• Products or techniques I do not use are Bees Wax and ironing my floss. I don't like the residue that bees wax leaves and life is too short to iron my floss.

The last ingredient is the Needle.

  • You need to use a needle with a very large eye . When you are Picture smocking you need to use 4-6 strands of floss. If those strands of floss are trying to squeeze through a small opening then they will not lay flat. If you use a large eyed needle it makes a bigger hole.

  • I prefer to use a # 2 Crewel Needle or a Cotton Darner. The length of the needle is a personal choice. I like to use a shorter needle.

  • Remember the smaller the number the the larger the needle

    To be continued................


  1. Thank you.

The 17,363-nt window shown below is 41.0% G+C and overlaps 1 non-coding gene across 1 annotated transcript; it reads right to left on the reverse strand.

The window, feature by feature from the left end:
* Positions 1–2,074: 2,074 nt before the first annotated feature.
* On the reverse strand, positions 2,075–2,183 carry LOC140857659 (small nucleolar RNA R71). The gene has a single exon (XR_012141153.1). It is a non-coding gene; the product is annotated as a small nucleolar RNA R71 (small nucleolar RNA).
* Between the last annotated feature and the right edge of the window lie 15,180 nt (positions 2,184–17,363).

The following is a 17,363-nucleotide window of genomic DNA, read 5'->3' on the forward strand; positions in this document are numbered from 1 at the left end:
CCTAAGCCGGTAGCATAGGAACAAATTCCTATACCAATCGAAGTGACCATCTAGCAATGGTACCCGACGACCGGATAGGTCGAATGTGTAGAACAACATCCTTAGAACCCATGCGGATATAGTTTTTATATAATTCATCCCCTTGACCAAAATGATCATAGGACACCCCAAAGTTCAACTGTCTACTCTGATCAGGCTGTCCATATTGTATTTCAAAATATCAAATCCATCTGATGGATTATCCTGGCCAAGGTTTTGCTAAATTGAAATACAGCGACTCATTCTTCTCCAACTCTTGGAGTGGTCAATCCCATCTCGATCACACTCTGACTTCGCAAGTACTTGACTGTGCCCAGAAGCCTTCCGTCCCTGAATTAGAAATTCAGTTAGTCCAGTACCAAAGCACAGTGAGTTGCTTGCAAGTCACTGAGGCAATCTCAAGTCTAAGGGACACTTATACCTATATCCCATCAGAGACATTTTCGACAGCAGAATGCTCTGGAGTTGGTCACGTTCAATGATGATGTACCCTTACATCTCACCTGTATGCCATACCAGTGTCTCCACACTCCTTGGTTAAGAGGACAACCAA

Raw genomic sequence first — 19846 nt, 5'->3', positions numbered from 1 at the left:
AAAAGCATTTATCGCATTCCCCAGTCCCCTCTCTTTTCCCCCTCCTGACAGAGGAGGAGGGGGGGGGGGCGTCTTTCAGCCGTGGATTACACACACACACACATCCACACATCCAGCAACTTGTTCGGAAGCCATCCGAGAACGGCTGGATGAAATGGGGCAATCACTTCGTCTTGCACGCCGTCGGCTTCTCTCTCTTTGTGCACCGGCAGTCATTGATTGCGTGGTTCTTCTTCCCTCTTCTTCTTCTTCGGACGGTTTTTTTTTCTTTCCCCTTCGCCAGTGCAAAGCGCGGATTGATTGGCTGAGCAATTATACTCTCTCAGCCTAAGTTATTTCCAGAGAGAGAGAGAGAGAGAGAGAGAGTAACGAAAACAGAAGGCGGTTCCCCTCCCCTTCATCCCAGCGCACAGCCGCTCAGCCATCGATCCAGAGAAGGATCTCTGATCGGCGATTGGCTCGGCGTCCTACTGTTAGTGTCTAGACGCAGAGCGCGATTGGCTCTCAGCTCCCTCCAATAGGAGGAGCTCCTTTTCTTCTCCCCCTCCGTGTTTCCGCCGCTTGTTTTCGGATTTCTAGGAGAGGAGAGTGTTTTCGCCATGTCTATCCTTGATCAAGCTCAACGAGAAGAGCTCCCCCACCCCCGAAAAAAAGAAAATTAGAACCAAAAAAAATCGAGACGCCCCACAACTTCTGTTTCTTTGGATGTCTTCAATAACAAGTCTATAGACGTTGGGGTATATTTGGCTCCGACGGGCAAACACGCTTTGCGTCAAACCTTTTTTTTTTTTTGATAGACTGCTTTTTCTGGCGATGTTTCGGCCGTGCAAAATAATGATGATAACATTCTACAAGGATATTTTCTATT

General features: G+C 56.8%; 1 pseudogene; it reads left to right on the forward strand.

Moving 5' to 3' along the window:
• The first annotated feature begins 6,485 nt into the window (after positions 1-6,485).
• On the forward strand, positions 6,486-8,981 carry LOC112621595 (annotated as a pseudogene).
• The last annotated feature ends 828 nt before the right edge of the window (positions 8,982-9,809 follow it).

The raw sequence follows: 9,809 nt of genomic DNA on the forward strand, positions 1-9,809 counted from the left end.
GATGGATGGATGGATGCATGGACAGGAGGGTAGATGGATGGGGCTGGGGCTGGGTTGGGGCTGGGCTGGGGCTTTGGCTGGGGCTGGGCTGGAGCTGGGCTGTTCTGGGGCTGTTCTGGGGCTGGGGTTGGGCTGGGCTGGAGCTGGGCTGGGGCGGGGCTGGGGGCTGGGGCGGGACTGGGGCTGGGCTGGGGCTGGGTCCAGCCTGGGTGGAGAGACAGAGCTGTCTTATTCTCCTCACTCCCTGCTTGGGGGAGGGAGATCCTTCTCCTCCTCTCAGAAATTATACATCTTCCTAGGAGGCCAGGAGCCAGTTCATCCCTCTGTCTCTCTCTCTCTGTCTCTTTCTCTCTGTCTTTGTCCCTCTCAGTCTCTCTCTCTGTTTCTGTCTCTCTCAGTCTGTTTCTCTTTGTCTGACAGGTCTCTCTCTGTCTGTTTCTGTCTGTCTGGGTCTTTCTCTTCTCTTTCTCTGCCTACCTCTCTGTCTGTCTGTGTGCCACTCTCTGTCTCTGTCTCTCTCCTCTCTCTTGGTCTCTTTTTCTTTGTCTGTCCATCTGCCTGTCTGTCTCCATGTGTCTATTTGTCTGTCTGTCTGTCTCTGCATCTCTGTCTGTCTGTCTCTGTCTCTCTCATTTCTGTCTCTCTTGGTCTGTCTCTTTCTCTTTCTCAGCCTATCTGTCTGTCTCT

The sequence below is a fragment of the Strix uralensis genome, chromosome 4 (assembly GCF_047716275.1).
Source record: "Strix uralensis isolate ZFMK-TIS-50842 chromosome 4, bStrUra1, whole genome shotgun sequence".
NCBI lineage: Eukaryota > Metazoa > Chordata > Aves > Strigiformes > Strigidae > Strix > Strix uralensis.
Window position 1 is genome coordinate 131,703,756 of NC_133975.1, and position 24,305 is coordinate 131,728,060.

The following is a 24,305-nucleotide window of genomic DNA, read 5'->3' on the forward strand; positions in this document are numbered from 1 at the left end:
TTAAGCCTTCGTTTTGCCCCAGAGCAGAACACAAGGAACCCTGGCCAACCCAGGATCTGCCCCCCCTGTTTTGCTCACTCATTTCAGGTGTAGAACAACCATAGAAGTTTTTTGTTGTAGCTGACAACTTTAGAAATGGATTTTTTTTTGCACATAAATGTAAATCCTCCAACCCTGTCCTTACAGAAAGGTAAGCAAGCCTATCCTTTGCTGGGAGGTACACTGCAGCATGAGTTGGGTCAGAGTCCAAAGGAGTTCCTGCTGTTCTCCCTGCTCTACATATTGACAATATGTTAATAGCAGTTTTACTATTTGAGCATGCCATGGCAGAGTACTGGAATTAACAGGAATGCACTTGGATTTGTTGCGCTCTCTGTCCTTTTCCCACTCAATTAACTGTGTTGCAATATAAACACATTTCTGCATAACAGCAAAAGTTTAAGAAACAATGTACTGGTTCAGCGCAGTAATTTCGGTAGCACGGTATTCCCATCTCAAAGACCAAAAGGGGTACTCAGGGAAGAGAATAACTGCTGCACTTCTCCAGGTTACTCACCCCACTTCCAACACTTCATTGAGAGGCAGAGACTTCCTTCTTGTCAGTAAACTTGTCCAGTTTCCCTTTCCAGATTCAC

maybe I can figure this out.

  2. Thank you, thank you, thank you! I've been smocking for ten years and picture smocking is always such an adventure! Just this first tutorial has answered many nagging questions.



  3. Oh my goodness! I haven't done much picture smocking, but I am so glad you are doing this tutorial!!! When you are doing regular smocking should you use some of these same techniques?

  4. Julie, I use a #7 embroidery for geometric smocking. I run my thread through the wool all the time. ~janet

  5. You mentioned Paducah. I'm looking up different things to make for my Grandbabies. I will be flying to Paducah, KY because that's where theylive.

  6. Hi Carolyn, I'm about 30 miles north of Paducah. Send me an email at and we can chat.